The intrinsically detailed interior is designed to match in every way, yet it also makes a broad statement. Each room has a specific atmosphere and color scheme. Art, windows, upholstery and furniture are by leading designers and suppliers, such as Bart van der Leck, John Raedecker, Metz & Co, Jungerhans and Glasfabriek Leerdam. Gispen, a major manufacturer of lamp and furniture ranges, supplied the family with products made to order. Applied art in this period was influenced by North African designs. The Sonnevelds personally visited the factory in Morocco where their Berber carpet was woven.

In 1931 the Netherlands Association of Housewives commissioned architect J.W. Janzen to design the ‘Holland Kitchen’, the Dutch response to the ‘Frankfurt Kitchen’ (1926) of Margarete Shütte-Lihotsky. The design provided a minimal walking distance and the best natural lighting for the most common activities such as cooking and washing up and it employed standard measurements. It was not until 1936 that Bruynzeel commissioned architect Koen Limperg to design kitchen elements that were suitable for manufacture. It eventually fell to the designer Piet Zwart to design the kitchen, which employed a large number of standard elements. Key design criteria were ease of fabrication and installation. The kitchen was put into production in 1937 and was installed in Sonneveld House in the same year.

The daughters Puck and Gé shared a bathroom, located between their two bedrooms. The turquoise wall tiles in the girls’ bathroom are also to be found in the Van Nelle factory, of which their father was a director. It is possible that leftover tiles were used for the bathroom, but it is more likely that Albertus Sonneveld liked this colour so much that he wanted to have it in his own house too. The same tiles also feature generously in his own bathroom on the next floor up. The floor tiles are conspicuous for their convex and concave profiles: this style was already rather old-fashioned in the 1930s.

Linoleum was an integral part of Functionalist architecture. It is hygienic, easy to maintain and lies flat and even, without lumps or bumps. At the beginning of the 1930s linoleum was quite expensive. It was used in hospitals but not in private houses. It was therefore a great luxury to have it in the guest bedroom, the serving room and in both servants’ rooms. Dark-brown linoleum was also planned for the parents’ bedroom but eventually a warmer and more luxurious woollen carpet was chosen.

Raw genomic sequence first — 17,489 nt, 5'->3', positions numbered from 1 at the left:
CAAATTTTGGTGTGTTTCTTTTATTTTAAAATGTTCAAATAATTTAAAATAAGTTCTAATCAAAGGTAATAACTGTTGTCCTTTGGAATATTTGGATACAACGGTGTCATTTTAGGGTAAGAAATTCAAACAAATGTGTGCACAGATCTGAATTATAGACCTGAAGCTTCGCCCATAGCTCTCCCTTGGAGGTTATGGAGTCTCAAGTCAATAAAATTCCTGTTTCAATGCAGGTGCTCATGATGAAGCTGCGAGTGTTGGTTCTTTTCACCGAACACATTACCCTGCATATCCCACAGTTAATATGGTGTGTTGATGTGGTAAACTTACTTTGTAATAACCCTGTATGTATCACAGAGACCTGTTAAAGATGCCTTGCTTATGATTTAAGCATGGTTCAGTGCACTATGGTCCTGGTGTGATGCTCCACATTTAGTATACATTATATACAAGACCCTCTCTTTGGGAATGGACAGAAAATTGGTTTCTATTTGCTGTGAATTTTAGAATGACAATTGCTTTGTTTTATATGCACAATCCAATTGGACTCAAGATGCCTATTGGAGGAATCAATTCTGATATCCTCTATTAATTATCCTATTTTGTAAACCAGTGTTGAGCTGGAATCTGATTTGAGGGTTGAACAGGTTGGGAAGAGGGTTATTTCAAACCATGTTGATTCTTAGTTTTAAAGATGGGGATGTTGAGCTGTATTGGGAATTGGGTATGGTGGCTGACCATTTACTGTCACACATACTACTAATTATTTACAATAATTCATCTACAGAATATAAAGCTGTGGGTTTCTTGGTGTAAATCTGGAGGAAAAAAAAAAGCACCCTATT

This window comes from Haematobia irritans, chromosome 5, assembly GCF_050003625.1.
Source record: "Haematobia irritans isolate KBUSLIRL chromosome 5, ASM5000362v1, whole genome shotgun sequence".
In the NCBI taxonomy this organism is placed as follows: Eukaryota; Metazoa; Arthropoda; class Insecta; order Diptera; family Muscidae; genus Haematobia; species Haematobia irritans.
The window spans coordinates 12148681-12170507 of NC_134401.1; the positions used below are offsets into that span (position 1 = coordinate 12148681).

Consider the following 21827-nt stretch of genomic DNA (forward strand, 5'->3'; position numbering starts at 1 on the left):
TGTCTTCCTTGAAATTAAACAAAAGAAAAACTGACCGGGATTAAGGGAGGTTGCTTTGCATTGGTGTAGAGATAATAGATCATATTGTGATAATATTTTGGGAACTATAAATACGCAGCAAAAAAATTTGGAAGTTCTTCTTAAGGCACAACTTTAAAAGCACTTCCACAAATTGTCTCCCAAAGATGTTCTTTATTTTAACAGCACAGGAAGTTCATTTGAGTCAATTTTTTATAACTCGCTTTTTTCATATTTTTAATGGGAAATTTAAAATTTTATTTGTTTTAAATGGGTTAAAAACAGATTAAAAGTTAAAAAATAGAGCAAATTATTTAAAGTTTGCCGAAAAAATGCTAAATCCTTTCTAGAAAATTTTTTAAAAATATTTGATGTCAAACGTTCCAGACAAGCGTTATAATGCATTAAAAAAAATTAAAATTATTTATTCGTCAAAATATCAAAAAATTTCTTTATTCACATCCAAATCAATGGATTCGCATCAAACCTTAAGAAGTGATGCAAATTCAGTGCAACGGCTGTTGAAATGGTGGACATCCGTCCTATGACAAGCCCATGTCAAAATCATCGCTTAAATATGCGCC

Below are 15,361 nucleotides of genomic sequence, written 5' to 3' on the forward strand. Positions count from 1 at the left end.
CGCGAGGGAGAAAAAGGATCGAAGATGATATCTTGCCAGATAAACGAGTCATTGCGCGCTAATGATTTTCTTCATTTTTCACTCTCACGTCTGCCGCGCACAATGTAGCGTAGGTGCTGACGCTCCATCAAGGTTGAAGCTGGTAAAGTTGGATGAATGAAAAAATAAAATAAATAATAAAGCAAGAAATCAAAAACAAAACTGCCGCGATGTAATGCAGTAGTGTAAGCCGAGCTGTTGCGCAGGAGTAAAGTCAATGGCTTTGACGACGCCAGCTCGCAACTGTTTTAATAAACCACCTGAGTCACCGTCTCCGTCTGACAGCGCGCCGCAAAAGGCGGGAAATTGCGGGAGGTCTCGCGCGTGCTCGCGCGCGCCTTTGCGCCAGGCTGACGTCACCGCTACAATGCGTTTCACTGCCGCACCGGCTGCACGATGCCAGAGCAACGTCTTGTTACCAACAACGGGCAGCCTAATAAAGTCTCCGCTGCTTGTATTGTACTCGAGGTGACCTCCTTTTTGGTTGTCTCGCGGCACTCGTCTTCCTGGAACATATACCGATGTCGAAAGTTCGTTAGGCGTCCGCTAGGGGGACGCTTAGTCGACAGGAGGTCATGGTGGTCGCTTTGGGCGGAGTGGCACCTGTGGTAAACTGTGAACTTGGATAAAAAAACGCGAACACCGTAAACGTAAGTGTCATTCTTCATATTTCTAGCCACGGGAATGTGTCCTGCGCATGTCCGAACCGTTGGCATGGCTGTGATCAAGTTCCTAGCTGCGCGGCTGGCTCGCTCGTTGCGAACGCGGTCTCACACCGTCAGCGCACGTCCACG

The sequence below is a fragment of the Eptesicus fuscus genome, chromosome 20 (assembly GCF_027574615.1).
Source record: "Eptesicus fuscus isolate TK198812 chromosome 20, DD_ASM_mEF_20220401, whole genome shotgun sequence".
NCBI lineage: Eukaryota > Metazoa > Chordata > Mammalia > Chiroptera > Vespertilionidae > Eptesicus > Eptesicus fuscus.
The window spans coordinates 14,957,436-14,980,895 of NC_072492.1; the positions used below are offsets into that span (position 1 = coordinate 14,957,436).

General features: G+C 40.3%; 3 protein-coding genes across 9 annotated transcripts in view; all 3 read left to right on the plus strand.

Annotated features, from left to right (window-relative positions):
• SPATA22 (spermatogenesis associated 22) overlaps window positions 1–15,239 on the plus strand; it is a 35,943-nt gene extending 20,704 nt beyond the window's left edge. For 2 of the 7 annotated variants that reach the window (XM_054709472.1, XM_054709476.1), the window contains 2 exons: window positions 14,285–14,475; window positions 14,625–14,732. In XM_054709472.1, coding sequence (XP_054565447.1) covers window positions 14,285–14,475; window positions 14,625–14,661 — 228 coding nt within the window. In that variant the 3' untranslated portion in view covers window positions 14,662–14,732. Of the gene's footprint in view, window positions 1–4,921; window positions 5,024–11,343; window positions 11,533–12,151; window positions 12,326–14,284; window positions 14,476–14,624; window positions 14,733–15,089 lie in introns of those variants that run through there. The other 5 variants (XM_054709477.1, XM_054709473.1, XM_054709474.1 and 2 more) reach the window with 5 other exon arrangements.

Brinkman en Van der Vlugt were among the first architects in the Netherlands to design a garden that complemented their Functionalist building design. The clean lines of Sonneveld House are echoed in the design of the garden. The building’s rectilinear massing is mirrored in the form of the terraces and hedges. The design was shaped by ideas about a healthy lifestyle and outdoors activities: the balconies, roof terrace, veranda and garden allowed for intensive use of outdoor spaces for fresh air, sun, games and relaxation.

The ‘public’ part of the garden, visible from the street, consisted primarily of lawn and cleanly trimmed evergreen hedges. This part of the garden had a relatively static design with crisp horizontal and vertical lines. The garden to the east of the retaining wall was intended for private use and was therefore separated from the entrance and driveway. It was slightly lower and had a more dynamic design with softer lines. Areas of low planting gradually fused with higher plants and the lines of the hedges were softened here and there with overgrowing plants.

All photographs by Pavel Hache. Text taken from Sonneveld House Museum. Rotterdam, 2018.
Back To Top